Lets be honest: There is no clear or single definition of eDemocracy – however, there seems to be agreement that eDemocracy describes the use of ICT to promote democracy and to practice democracy in the widest sense, and that eDemocracy is closely related to Open Government.

eDemocracy can be applied to the democratic processes of local communities, federal states, nations and on the global stage. Democratic actors and sectors in this context include, in order of importance, citizens, political organisations, the media, elected officials, and governments. eDemocracy, like democracy in its ideal form, is a direct democracy.E-mail-voting-in-NJ

Social networking is an emerging area for eDemocracy, as well as related technological developments, such as argument maps and eventually the semantic web. Another related development consists in combining the open communication of social networking with the structured communication of closed panels including experts and/or policy-makers. Those are seen as important stepping stones in the maturation of the concept of eDemocracy. The social networking entry point, for example, is within the citizens’ environment, and the engagement is on the citizens’ terms. Proponents of eDemocracy also perceive government use of social networks as a medium to help government ‘be more human’ and act more like the public it serves.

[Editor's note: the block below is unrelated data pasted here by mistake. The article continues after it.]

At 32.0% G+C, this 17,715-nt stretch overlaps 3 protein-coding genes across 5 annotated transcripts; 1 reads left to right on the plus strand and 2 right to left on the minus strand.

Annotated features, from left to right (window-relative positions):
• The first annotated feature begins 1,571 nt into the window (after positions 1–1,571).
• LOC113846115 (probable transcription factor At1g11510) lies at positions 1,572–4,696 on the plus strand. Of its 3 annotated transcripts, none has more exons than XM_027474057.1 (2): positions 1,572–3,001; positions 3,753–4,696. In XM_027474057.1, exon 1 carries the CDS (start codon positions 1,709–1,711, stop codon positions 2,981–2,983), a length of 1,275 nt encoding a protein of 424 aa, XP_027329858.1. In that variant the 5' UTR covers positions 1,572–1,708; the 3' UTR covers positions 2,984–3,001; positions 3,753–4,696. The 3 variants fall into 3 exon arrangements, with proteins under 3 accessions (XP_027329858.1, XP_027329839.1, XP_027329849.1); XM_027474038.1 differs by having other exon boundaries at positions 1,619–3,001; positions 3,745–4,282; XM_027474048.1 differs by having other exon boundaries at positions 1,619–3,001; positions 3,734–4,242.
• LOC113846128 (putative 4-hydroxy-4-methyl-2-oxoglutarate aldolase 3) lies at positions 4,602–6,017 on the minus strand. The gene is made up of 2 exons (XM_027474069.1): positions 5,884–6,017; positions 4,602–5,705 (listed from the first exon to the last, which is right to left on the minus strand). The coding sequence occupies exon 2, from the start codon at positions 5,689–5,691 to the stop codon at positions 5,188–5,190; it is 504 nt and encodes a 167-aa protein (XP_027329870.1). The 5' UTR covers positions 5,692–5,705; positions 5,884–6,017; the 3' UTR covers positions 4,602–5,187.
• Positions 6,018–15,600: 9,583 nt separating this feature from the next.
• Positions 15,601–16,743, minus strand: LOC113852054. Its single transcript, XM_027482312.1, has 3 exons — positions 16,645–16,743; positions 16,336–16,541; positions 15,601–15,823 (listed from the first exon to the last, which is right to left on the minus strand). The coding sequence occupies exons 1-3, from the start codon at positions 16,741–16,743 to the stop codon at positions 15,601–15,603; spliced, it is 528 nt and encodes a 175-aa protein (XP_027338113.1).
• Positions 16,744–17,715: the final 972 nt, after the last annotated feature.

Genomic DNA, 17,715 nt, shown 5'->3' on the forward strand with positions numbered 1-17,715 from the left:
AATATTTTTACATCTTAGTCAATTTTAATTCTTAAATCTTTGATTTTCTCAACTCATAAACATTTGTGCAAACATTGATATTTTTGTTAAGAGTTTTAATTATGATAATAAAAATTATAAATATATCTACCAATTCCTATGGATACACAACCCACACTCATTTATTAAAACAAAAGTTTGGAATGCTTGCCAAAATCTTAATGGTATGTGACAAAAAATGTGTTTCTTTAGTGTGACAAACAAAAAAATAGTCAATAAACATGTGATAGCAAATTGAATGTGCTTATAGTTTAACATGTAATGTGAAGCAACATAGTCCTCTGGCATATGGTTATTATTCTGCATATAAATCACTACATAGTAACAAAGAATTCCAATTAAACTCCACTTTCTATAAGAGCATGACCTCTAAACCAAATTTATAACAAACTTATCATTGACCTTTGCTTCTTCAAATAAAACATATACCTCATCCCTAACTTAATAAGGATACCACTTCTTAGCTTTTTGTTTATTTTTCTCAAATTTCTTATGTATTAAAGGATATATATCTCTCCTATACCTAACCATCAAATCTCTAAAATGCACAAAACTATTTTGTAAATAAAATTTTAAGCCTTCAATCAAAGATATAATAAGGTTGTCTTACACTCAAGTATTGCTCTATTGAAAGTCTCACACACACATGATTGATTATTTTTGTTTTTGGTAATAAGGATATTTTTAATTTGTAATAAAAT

The Nordic countries have a strong tradition of democratic dialogue and engagement and are actively using digital tools to support these processes. Our senior consultants have worked on a number of government eDemocracy projects and campaigns.